Inside Higher Ed/Gallup survey asks admissions directors about meddling from higher-ups, the pressure to build a class, affirmative action, debt, out-of-state recruiting, viewing applicants' disciplinary records and more.
"Recruiting International Students" is Inside Higher Ed's new print-on-demand compilation of articles.
The booklet features articles about trends, debates and strategies of a range of institutions.
The compilation is free and you may download a copy here.
Inside Higher Ed will present a free webinar on Thursday, August 27, at 2 p.m. Eastern, about the themes of the booklet.
Please click here here to register or find out more.
The publication of this booklet was made possible in part by the advertising support of ETS.
Internationalists in 11 European countries across all academic fields had published on average about twice as many articles as locals.
The books and writers who sustain.
A conversation in four parts between Daniel Kontowski and Philip Altbach. Part 3: Making sense of Polish Protests.
At a time when the liberal arts sector feels ever-increasing pressure to justify its own existence, and when colleges are feeling a greater and greater need to globalize, a bit of assistance on both these fronts has come from an unlikely source: three unassuming Chinese undergraduates, each of them attending an American liberal arts college.
BALTIMORE -- Carleton College has 18 new students from China this year, and they are paying about half of their own expenses. A handful of them don't need any financial aid at all. While Chinese graduate students are no shock on university campuses, significant cohorts of undergraduate applications from China are a new phenomenon at most colleges. Just a few years ago, Carleton had only three or four students enrolling from China, and it never enrolled students who could afford to pay their own way.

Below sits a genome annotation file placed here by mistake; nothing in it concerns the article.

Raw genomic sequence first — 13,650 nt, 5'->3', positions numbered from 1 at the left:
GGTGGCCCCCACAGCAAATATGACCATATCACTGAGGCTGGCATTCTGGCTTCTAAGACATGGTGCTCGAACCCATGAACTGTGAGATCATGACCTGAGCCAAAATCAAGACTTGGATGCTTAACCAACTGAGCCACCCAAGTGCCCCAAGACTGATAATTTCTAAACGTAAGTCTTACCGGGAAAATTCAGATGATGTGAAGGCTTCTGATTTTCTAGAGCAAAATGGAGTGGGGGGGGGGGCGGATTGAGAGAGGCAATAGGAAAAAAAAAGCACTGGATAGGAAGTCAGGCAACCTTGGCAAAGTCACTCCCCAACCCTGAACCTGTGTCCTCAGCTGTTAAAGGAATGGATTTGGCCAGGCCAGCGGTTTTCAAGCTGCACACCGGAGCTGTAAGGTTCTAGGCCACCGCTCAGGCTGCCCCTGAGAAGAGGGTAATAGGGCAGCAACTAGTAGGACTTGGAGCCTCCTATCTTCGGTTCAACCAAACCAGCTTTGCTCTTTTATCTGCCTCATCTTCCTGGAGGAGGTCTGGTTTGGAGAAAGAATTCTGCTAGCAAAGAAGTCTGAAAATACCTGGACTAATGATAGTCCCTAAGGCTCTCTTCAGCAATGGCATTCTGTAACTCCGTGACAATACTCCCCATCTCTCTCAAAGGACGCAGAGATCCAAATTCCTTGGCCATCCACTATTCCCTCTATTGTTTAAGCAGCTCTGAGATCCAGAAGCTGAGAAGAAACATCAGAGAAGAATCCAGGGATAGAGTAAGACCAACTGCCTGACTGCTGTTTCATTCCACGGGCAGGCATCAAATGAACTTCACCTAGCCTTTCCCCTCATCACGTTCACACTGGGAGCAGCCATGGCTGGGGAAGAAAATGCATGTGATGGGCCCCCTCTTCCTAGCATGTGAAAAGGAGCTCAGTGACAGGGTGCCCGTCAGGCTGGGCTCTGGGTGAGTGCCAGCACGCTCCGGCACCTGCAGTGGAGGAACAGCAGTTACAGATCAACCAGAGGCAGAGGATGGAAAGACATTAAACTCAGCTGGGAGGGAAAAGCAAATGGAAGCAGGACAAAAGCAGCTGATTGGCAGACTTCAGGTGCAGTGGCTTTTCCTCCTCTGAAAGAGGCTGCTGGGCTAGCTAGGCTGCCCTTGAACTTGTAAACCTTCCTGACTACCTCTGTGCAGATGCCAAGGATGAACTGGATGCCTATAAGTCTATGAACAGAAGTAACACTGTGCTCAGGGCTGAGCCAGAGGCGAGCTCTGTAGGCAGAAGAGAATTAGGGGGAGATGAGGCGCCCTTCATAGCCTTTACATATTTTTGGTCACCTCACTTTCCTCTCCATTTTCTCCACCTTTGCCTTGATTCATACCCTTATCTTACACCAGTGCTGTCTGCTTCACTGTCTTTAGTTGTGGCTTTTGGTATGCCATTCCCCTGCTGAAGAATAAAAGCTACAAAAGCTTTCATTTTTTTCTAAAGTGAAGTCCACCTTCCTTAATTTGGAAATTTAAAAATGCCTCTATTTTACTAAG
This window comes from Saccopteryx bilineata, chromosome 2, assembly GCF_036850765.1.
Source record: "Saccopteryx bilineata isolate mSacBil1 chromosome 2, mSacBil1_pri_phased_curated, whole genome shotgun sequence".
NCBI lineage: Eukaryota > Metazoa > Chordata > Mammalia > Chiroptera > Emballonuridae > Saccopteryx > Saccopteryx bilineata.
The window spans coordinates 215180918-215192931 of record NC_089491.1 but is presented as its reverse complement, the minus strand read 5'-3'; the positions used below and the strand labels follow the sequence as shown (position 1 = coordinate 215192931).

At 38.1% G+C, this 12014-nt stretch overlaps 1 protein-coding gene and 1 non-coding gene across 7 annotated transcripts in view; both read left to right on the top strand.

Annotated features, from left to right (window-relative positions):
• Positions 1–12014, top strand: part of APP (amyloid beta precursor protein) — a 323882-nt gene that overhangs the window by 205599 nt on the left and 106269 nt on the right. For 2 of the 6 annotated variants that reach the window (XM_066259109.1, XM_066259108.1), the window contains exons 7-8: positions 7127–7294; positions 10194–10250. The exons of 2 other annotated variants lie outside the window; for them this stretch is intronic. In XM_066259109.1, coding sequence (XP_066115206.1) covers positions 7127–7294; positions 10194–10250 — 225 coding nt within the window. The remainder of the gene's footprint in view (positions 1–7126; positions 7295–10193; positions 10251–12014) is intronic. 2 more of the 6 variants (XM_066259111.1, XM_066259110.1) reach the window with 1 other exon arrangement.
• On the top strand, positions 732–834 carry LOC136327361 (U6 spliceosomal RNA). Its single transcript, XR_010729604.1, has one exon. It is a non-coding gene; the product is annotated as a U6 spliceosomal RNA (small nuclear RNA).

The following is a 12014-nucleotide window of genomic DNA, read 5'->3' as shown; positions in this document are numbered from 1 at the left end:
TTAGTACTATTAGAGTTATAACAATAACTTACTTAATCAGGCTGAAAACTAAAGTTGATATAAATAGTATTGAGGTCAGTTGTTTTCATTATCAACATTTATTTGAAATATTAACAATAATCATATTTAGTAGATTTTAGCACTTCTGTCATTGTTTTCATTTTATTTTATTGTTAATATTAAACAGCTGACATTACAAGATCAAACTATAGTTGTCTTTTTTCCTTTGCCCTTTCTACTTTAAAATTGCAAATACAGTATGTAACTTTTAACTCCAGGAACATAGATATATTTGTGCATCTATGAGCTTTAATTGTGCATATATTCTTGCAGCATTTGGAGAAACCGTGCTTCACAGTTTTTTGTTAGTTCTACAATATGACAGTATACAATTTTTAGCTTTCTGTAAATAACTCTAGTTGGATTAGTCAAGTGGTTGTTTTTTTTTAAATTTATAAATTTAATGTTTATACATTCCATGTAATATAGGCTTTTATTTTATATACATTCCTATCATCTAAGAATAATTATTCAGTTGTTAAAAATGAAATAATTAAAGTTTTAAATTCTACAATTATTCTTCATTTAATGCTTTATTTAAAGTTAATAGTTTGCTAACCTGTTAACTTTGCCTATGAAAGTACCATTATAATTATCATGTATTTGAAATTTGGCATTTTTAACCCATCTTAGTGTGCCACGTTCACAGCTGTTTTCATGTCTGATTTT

At the 2009 World Conference on Higher Education, the second such gathering convened by the United Nations Educational, Scientific and Cultural Organization (the first was in 1998), panelists on Monday discussed the implications of global trends in higher education before ceding the floor for a four-hour roundtable discussion on higher education in Africa, specifically.
Three years after establishing branch campus in United Arab Emirates, George Mason is closing its operations there -- highlighting the difficulties of such ventures.
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